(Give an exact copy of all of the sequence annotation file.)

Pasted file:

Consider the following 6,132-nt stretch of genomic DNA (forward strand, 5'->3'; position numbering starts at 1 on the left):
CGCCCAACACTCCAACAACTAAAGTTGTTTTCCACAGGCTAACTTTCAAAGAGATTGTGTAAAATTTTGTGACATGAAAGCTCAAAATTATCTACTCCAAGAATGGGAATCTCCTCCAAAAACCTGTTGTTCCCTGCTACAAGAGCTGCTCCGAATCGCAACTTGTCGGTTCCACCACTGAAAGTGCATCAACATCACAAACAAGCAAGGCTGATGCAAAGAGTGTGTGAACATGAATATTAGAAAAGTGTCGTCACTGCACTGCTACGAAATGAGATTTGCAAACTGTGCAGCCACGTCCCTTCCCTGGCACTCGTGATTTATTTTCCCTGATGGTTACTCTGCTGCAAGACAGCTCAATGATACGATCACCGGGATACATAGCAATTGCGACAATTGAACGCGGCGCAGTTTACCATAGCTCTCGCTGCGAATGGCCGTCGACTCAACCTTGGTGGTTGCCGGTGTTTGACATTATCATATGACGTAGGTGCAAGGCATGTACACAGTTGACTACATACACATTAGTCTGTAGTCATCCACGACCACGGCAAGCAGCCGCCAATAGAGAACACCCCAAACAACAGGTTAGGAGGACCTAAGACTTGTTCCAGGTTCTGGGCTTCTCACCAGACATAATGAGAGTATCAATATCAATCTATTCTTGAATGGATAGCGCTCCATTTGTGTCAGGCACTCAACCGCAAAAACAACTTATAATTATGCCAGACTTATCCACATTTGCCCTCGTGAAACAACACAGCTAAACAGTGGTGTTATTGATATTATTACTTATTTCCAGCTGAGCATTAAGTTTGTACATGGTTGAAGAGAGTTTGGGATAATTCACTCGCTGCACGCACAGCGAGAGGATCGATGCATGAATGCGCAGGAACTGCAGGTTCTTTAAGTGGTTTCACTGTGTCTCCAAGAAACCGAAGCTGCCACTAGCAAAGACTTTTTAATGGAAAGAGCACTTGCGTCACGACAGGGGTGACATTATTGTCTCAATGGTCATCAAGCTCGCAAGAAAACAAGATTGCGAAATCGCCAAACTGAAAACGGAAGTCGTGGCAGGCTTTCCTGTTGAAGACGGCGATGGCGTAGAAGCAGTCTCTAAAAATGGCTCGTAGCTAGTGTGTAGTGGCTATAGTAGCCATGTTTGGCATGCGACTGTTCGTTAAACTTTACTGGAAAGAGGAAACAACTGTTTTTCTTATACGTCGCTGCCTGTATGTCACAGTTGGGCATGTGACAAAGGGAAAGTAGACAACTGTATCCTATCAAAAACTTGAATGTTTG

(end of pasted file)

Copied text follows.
Consider the following 6,132-nt stretch of genomic DNA (forward strand, 5'->3'; position numbering starts at 1 on the left):
CGCCCAACACTCCAACAACTAAAGTTGTTTTCCACAGGCTAACTTTCAAAGAGATTGTGTAAAATTTTGTGACATGAAAGCTCAAAATTATCTACTCCAAGAATGGGAATCTCCTCCAAAAACCTGTTGTTCCCTGCTACAAGAGCTGCTCCGAATCGCAACTTGTCGGTTCCACCACTGAAAGTGCATCAACATCACAAACAAGCAAGGCTGATGCAAAGAGTGTGTGAACATGAATATTAGAAAAGTGTCGTCACTGCACTGCTACGAAATGAGATTTGCAAACTGTGCAGCCACGTCCCTTCCCTGGCACTCGTGATTTATTTTCCCTGATGGTTACTCTGCTGCAAGACAGCTCAATGATACGATCACCGGGATACATAGCAATTGCGACAATTGAACGCGGCGCAGTTTACCATAGCTCTCGCTGCGAATGGCCGTCGACTCAACCTTGGTGGTTGCCGGTGTTTGACATTATCATATGACGTAGGTGCAAGGCATGTACACAGTTGACTACATACACATTAGTCTGTAGTCATCCACGACCACGGCAAGCAGCCGCCAATAGAGAACACCCCAAACAACAGGTTAGGAGGACCTAAGACTTGTTCCAGGTTCTGGGCTTCTCACCAGACATAATGAGAGTATCAATATCAATCTATTCTTGAATGGATAGCGCTCCATTTGTGTCAGGCACTCAACCGCAAAAACAACTTATAATTATGCCAGACTTATCCACATTTGCCCTCGTGAAACAACACAGCTAAACAGTGGTGTTATTGATATTATTACTTATTTCCAGCTGAGCATTAAGTTTGTACATGGTTGAAGAGAGTTTGGGATAATTCACTCGCTGCACGCACAGCGAGAGGATCGATGCATGAATGCGCAGGAACTGCAGGTTCTTTAAGTGGTTTCACTGTGTCTCCAAGAAACCGAAGCTGCCACTAGCAAAGACTTTTTAATGGAAAGAGCACTTGCGTCACGACAGGGGTGACATTATTGTCTCAATGGTCATCAAGCTCGCAAGAAAACAAGATTGCGAAATCGCCAAACTGAAAACGGAAGTCGTGGCAGGCTTTCCTGTTGAAGACGGCGATGGCGTAGAAGCAGTCTCTAAAAATGGCTCGTAGCTAGTGTGTAGTGGCTATAGTAGCCATGTTTGGCATGCGACTGTTCGTTAAACTTTACTGGAAAGAGGAAACAACTGTTTTTCTTATACGTCGCTGCCTGTATGTCACAGTTGGGCATGTGACAAAGGGAAAGTAGACAACTGTATCCTATCAAAAACTTGAATGTTTG